Remember all those yellow and black “how to” books that cover all types of subjects and lived in the DIY section of practically every bookstore? I remember being a younger adult, seeing those “Guides for Dummies” and thinking, “Who would ever need or want a guide to that!?! And who wants to buy it, therefore admitting to themselves and others that they’re dummies!?!” Well, I take it all back now, because those books were playing the role of life saver long before simply “googling it” became the popular go to trend for people today.
Now I’m no “Fix-it Felix” but when the toilet is leaking around the bottom part attached to the floor, I can safely guesstimate that…
1) something is wrong
2) it needs to be fixed
3) I’m not a plumber and this is probably something I need to understand better to successfully fix.
With that common sense said, my fantastic husband who IS a plumber happened to be around to help me out! But will the student ever learn if the teacher is always there to solve the problem for them?
Byron decided to test my ability to follow directions and sat back to watch as I undertook the job of…
Replacing a Toilet’s Wax Ring
Step 1: Turn the water off to the toilet. The shut off is usually located near the floor on the left side of the toilet. Then flush it to empty the water out of the tank and hold the handle down to let all the water flow from the tank to the bowl. Put on some rubber gloves and sponge out the water that is in the bowl. You don’t want to try to move the toilet full of water. That gets messy. I almost did try, but following directions is good, and I only have baby muscles so I was happy to not make a mess or lift a heavy toilet full of water!
Step 2: Disconnect the water supply line to the toilet where it connects to the toilet. Have a towel handy since there will be a little water that spills onto the floor. Then take the “china caps” off. (Byron had to show me what those were since I got super confused at this, once he explained that they were the bolt caps it made more sense) They aren’t really china anymore, but that’s what plumbers still call them apparently! You will probably need a regular screwdriver to pry them off. Then the bolts will be exposed. Remove both bolts and washers. If you’ve gotten this far, then Yay! Success!
Now your toilet is ready to be pulled. Place something you don’t care about on the floor like an old towel or a piece of plastic or cardboard. Then lift the toilet carefully off the floor and set it there. (You can do this yourself or employ some extra muscle to do so, it wasn’t terribly heavy but it was awkward to try to lift and move.)
Step 3: Now you are looking at the drain for the toilet and where the wax ring goes. The old wax ring may have stayed on the bottom of the toilet. If this is the case, carefully remove it from the underside of the toilet. If it is still on the pipe, remove it and discard it.
Once the wax is gone from the flange (which is what the wax seal actually sits on and what the toilet bolts to) it is time to inspect the flange. Don’t skip this part! Look for cracks or breaks. If these are present they can cause leaks after the toilet is reset, and can cause the toilet to rock. If the flange is in good condition, then it is time to install the new wax ring. If not, then fix that before moving on!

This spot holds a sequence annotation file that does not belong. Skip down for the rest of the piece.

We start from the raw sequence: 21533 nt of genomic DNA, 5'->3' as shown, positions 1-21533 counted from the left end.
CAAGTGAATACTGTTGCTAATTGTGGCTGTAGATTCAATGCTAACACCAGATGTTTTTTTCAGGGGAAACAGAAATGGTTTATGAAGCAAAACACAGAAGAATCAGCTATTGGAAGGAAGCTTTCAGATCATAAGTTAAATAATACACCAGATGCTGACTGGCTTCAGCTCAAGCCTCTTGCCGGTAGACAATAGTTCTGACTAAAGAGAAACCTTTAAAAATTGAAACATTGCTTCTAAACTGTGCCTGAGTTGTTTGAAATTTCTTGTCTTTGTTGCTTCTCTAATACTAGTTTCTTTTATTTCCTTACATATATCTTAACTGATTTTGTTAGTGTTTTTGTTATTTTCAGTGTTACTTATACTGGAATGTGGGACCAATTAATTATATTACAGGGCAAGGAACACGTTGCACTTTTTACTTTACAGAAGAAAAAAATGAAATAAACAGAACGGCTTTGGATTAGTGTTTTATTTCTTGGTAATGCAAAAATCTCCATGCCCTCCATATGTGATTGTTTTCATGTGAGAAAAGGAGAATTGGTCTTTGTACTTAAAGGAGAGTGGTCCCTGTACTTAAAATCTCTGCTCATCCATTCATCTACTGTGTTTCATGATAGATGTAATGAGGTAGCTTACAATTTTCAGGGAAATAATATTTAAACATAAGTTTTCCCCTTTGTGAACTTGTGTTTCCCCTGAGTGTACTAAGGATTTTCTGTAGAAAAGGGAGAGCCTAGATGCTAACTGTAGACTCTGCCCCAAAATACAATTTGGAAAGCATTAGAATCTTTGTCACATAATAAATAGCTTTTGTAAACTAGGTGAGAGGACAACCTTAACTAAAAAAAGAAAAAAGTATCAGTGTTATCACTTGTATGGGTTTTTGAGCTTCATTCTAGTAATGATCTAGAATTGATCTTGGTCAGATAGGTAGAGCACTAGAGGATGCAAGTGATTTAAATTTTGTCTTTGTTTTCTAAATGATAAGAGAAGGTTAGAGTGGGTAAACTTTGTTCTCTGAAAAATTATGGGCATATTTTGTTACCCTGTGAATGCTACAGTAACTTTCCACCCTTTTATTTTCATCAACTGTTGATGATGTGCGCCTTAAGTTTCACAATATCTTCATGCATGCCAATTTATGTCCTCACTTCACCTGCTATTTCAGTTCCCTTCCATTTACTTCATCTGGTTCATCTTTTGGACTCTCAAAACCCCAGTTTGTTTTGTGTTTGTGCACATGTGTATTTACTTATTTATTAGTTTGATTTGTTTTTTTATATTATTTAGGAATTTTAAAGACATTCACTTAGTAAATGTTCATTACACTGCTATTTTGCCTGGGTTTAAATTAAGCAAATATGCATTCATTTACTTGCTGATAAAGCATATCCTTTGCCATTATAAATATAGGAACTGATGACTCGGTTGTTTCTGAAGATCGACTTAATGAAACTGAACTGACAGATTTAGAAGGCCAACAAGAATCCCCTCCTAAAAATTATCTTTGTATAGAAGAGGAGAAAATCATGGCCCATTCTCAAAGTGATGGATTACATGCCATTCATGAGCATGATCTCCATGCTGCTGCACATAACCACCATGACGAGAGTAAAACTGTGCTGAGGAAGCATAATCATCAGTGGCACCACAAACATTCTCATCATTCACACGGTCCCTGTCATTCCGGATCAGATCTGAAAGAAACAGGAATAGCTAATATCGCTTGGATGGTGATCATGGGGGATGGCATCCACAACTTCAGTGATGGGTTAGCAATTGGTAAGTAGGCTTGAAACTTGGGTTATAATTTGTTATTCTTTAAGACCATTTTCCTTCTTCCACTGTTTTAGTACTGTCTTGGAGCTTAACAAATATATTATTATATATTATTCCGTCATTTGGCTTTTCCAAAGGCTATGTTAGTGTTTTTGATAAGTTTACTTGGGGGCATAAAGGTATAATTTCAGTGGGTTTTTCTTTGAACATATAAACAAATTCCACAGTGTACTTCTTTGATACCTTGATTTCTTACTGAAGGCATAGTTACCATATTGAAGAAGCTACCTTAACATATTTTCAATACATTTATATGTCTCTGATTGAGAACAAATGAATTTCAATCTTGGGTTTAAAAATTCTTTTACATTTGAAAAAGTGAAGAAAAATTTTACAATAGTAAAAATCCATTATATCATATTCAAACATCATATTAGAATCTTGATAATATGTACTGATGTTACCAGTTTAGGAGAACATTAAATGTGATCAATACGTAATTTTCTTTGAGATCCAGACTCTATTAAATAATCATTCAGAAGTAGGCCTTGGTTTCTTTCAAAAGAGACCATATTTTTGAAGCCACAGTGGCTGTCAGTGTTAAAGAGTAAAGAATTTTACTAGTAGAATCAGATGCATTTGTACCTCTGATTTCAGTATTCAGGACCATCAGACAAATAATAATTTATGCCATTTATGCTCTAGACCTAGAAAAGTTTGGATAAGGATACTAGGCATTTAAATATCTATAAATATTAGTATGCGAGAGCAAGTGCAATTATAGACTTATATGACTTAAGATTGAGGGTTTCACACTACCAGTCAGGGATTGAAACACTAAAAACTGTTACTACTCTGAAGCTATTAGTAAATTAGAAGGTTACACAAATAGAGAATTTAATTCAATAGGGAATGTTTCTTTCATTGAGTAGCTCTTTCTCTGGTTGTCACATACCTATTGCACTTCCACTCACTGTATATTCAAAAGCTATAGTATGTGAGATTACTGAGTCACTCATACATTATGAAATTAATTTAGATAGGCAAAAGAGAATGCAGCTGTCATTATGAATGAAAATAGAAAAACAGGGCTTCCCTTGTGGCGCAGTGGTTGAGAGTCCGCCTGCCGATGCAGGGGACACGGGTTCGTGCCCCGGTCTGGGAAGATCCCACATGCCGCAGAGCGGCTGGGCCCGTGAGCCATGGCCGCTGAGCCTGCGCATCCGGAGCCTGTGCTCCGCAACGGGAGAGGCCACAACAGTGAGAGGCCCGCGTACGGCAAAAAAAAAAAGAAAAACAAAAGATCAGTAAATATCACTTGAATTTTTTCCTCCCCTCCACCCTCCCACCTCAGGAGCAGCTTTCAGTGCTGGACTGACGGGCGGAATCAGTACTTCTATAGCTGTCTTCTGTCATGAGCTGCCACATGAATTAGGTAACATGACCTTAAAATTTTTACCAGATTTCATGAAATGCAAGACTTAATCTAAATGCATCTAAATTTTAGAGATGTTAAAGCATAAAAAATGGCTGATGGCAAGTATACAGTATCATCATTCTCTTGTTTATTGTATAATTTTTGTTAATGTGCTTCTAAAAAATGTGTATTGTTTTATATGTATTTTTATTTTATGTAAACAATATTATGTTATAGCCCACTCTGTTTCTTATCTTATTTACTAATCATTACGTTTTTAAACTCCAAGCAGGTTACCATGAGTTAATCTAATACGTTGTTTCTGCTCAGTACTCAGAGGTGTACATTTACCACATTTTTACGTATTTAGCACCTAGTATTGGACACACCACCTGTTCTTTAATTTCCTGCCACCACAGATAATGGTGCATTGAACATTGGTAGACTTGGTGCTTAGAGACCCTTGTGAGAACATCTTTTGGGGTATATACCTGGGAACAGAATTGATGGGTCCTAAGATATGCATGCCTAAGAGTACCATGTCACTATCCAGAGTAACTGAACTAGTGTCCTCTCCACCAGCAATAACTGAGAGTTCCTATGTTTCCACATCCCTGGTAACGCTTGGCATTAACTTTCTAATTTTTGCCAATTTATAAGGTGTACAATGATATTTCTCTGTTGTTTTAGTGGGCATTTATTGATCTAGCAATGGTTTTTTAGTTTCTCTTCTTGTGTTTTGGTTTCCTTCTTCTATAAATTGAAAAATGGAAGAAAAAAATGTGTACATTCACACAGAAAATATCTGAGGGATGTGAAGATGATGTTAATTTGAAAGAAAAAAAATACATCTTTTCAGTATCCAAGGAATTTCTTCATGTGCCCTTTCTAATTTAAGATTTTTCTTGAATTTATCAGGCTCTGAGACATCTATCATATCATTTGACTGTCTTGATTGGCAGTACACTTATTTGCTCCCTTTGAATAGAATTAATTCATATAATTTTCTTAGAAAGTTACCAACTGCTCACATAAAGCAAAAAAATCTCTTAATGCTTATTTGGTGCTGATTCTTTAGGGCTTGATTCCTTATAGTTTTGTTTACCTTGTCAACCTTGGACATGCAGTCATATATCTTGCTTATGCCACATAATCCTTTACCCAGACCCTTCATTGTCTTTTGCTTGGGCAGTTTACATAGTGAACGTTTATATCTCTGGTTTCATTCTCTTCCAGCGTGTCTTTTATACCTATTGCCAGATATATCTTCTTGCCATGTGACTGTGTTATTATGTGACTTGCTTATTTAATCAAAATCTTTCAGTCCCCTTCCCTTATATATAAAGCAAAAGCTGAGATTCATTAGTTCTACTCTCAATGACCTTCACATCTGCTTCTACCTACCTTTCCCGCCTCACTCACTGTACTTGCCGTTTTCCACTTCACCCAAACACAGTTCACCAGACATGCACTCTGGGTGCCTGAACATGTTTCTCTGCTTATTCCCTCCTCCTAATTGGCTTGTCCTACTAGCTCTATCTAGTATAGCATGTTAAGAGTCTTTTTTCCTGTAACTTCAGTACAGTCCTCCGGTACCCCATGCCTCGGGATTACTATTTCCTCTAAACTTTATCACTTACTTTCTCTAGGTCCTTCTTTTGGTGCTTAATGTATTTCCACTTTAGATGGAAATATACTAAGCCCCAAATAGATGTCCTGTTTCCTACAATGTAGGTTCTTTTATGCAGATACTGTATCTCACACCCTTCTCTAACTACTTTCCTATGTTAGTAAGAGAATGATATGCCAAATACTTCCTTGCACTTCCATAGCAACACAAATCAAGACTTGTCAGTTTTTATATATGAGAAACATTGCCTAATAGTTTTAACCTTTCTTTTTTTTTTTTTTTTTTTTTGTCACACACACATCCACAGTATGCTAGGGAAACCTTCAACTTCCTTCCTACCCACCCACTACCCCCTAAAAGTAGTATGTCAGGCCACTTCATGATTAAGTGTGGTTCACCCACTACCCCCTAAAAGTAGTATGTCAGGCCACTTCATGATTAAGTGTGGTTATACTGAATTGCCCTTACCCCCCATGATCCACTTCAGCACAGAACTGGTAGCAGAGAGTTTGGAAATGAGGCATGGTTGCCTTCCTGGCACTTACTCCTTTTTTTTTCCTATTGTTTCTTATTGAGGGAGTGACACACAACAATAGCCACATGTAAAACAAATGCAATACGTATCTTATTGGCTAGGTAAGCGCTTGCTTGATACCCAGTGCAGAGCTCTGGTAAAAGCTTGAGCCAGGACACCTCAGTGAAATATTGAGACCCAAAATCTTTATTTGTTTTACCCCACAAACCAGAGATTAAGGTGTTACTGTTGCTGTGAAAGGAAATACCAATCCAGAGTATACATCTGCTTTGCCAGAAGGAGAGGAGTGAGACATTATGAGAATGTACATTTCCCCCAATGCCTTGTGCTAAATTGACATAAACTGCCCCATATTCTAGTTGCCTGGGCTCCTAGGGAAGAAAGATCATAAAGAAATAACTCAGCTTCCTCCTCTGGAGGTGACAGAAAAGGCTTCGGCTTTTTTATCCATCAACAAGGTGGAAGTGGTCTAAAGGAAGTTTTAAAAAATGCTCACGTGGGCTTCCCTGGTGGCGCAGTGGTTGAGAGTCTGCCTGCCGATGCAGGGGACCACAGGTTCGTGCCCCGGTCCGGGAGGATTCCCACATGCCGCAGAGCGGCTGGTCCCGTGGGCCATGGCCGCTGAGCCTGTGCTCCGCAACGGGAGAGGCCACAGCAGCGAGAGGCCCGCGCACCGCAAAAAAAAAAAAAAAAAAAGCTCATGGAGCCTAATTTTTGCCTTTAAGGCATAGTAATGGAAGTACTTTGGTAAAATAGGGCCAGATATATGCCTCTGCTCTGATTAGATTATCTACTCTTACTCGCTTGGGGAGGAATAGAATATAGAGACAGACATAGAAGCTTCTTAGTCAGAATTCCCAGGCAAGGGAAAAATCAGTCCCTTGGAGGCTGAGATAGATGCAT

Step 4: Apparently, there are a lot of wax rings to choose from, (Byron had the correct one for us on hand, but did go into “teacher mode” and show me the other kinds of wax rings that he keeps ready for use in his work truck. The biggest deciding factor is the thickness needed. If the flange is sitting above floor level usually a standard wax ring will suffice, but if it is sitting below the flooring, you will need the extra thick wax ring.
Put the wax ring onto the flange and make sure the bolts are sticking straight up and the wax is sitting evenly on the flange. Lift the toilet up and place directly over the new wax ring aligning the toilet bolts to the holes in the toilet.* Then gently set the toilet down (keyword being gently).
*Important Note: Try not to move the toilet back and forth or rock it as this can compromise the wax seal.
Step 5: You’ve made it through all the difficult steps now! Once the toilet is sitting on the wax in the proper spot, gently push down on the toilet till it gets to the floor. Put the bolts back on and tighten. Do not overtighten. (If the toilet rocks at all you will need to install shims. Work with the shims to see the least amount you need to use to stop the rocking.)
Then connect the water supply to the toilet and turn the water back on. Let the tank fill all the way and then flush the toilet. Flush the toilet several times while looking for leaks. Then put the “china caps” back on.
If there are no leaks you can caulk or grout the toilet back to the floor and you are set! Clean up all the mess and make sure to get all the pieces of the old wax ring. You don’t want to step on any pieces later! Or have a pet discover them! That could lead to a whole separate set of problems nobody wants!
Congratulations! If you managed to make it through this “how-to” post, then you’re a fantastic DIY-er who definitely doesn’t need a guide for dummies on this topic!!! Be proud!!!